I’ve come a long way since my days of being beholden to my to-do list. I went from working with an elaborate, color-coded four-quadrant system — which I rewrote afresh each day in my notebook as a physical reminder of everything I still had left to do — to a clean, minimalist mood board, with a sprinkling of top-line notes and keyword cues to gently jog my memory.
The funny thing is, I still have just as much that I need to accomplish on a given day, yet I don’t feel any less organized or forgetful with my new method. I actually feel more aligned and focused, more nimble and adaptable to the inevitable project pivots, and far less stressed overall. And I haven’t looked back since.
“The to-do list is a trap,” Robert Murray, an executive coach and founder of Sustainable Growth Strategies, tells Thrive. It doesn’t account for the impact of your work, he says. Suppose you get 50 emails off your plate one day, but forget to call your mom to wish her a happy birthday, he posits. You got a lot done in terms of volume, sure, but did you accomplish what was most meaningful to you? Would you still consider that day a success? “So often, high achievers suffer from priority dilution — failing to focus on what really matters,” he says.
In retrospect, I had been going through the performative motions of what I thought productivity was supposed to look like, dutifully jotting down every note and status update, and staying late at the office until I cleared everything off my plate. But I see now that this compulsion originated not from a place of empowerment, but fear. What’s more, it impacted my self-efficacy and ownership of my day, and my well-being.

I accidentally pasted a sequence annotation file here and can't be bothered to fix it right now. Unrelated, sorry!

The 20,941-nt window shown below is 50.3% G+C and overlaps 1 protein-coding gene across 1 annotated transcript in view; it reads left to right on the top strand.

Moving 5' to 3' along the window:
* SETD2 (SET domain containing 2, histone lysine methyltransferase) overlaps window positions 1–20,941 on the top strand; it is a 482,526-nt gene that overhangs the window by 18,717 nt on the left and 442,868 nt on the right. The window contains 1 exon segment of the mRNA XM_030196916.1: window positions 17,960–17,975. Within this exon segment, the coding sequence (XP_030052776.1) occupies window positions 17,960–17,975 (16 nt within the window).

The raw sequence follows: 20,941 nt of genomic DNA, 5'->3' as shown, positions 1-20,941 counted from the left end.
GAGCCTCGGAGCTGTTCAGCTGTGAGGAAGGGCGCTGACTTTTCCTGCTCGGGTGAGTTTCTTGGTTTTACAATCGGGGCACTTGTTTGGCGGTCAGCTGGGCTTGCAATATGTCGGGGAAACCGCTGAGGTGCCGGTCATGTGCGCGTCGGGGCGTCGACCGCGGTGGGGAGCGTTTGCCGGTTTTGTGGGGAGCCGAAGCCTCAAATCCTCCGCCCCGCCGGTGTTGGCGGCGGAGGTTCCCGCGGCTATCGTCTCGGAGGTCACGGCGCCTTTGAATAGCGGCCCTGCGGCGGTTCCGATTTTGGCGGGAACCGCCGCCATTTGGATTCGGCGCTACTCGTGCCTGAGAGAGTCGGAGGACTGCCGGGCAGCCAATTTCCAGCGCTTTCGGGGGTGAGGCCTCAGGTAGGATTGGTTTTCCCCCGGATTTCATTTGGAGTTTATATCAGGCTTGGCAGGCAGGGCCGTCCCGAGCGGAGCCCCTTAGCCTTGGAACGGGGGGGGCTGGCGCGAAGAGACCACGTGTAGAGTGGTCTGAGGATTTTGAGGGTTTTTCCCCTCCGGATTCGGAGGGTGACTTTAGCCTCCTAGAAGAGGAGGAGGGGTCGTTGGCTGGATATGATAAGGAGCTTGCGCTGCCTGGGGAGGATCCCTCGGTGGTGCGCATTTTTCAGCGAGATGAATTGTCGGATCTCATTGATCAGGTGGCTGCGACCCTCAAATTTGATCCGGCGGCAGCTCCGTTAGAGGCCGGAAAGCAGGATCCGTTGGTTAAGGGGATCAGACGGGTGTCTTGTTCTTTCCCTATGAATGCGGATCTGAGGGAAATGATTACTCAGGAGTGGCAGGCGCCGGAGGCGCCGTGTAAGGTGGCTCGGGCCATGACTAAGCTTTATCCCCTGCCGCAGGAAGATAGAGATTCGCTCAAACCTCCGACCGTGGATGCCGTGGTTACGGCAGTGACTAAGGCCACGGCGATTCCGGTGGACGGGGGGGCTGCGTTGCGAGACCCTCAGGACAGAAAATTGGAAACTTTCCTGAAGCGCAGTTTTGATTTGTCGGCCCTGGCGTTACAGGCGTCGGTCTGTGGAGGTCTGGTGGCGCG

Quartz reporter Olivia Goldhill recalled some advice she received from Richard Graham, M.D., a psychiatrist and technology addiction specialist at London’s Nightingale Hospital, that helped put her own list-keeping habit in perspective. “You’re simply creating more things that are separate from you, that you have to keep checking to make sure they’re there,” he told her. “You’re using [your phone] as an external brain to outsource what you need to remember, and your reliance is making you anxious.”
It’s counterintuitive to consider that something we do to help alleviate our stress and give us peace of mind could actually be burning us out. If you can’t shake the need to be “perfectly” productive, here are a few small steps to help reframe your mindset.
Celebrate one small thing you did today that made a meaningful difference
The key feeling truly productive is to let go of the idea in your head that you have to complete a certain number of things in order to be consider yourself productive, Deb Knobelman, Ph.D., a neuroscientist and biotech executive who writes about productivity, shares with Thrive. “That number of things is completely arbitrary and not actually the definition of perfect — which doesn’t exist anyway,” she says. Everyone has their own idea of what a “productive day” looks like, so to find yours, start by noticing one little accomplishment each day that shows you made progress in a way that’s important to you.
Declare an end to the day, even if you haven’t checked off all your boxes
I’ve written about how this Thrive Microstep was the critical first step toward letting go of my to-do anxiety. Imposing a firm cutoff to my workday is a small structural change that prevents me from steamrolling through a never-ending list of tasks, and has helped me grow a little more comfortable with incompletions every day.
Choose one low-priority item on your to-do list — and cross it off for good
Sometimes the tasks that bog us down the most are low priorities, neither important nor urgent, yet still nagging to get done. It doesn’t sound like much, but eliminating just one of these “I’ll get around to it at some point” tasks can lift your energy and free up time in your day for more important and impactful ones.
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